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Most people's experience of God is that they are told in some way that God is out to get them. The result of our relationships creates a witness for the world. [What was my experience as a person with a disability? I've been fighting a battle between the message I heard with my ears, which was that God loves me and relates to me personally; and the message I often received, which was that I was sidelined or only partially able to participate, that my needs would be taken care of later when the person had the time or resources.]




The above is a portion of my notes from the presentation on emotional intelligence and leadership. It ties in with something Jim Lyon said last night at the pastor's press conference. Someone asked a question about how to relate to a coworker who was "openly gay." I appreciated the response. It had nothing to do with beating the person over the head with "truth." He said, "People cannot hear you unless they believe that you love them." He brought up the verse about speaking the truth in love, which is often misused when people just want to brow-beat someone with the truth and say it's being done "in love."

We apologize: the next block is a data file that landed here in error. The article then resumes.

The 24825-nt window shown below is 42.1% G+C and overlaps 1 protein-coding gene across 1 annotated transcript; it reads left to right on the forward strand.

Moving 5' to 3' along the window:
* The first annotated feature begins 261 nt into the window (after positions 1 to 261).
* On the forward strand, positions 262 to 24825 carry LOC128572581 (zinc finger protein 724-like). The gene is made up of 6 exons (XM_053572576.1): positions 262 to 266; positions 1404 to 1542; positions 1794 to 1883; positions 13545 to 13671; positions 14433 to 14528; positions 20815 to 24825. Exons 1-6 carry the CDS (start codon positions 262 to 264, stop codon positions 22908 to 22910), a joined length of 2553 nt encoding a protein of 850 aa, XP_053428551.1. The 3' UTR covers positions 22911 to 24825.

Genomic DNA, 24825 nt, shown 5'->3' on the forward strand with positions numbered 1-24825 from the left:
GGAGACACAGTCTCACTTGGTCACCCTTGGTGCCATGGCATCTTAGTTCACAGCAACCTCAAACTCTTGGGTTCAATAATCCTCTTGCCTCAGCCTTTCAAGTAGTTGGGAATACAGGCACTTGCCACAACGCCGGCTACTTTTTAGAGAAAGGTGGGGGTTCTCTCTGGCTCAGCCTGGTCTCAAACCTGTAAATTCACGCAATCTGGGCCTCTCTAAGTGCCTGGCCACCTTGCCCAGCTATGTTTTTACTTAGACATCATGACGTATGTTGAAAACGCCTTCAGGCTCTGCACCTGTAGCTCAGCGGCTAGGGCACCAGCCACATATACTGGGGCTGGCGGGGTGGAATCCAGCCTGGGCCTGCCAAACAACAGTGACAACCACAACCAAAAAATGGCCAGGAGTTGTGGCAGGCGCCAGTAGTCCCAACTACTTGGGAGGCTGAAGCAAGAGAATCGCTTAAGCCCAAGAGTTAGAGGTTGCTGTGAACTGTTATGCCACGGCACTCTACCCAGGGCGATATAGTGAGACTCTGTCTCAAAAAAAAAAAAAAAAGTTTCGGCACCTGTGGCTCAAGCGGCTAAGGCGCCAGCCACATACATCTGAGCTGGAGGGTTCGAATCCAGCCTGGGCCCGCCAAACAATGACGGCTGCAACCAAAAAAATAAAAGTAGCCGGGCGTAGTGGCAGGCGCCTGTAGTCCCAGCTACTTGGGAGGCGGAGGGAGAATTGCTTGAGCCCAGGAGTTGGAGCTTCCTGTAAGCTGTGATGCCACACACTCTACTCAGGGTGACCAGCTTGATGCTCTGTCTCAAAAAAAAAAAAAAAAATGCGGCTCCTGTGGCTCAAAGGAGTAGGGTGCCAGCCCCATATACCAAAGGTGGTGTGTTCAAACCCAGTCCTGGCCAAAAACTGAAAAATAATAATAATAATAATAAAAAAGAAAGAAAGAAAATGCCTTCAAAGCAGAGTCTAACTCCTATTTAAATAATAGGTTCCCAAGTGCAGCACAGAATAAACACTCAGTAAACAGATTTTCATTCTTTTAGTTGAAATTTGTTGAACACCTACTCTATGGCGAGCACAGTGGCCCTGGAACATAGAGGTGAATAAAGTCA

Love is an attitude... It's painted up very nicely in 1 Corinthians 13. Speaking truth is important. How truth is spoken is equally important. Is it done arrogantly? Then it isn't love. Is it done rudely? Then it isn't done in love. Is it done because the speaker is selfish and wants the person to change because he himself is just not comfortable? Then it isn't love. ... Hard stuff to think about... I have to think about it a lot.</p>


I wrote in my notes last week that our society seems to flourish on fluffy shows of "love." The words, "I love you," make us feel good. We smoothe fights over by crooning them to each other. Why? This has always bothered me deeply. It's as if we don't know how to actively love each other. But love isn't an attitude we communicate with words. It is an attitude that motivates action. he says, "He who loves me will obey my commandments." He gave two commandments: love the Lord your God with all your heart, mind, soul, and strength; and love your neighbor as yourself. What's the point of saying, "I love you," without acting on it, either to God or to a person?



"Do you love me?" is a very convicting question when God asks it. It's nothing like the question that a person asks because she's about to say something I don't want to hear or tell me that she's changing the plans we made the other day. This was the question tthat ended the presentation on the 7 questions of Jesus, and it's the question that tests the strength of my passion. There is a world of people out there who don't know Jesus. Do I love him, and will I do something about it? I'll write more about this in another post.


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Sarah Blake LaRose
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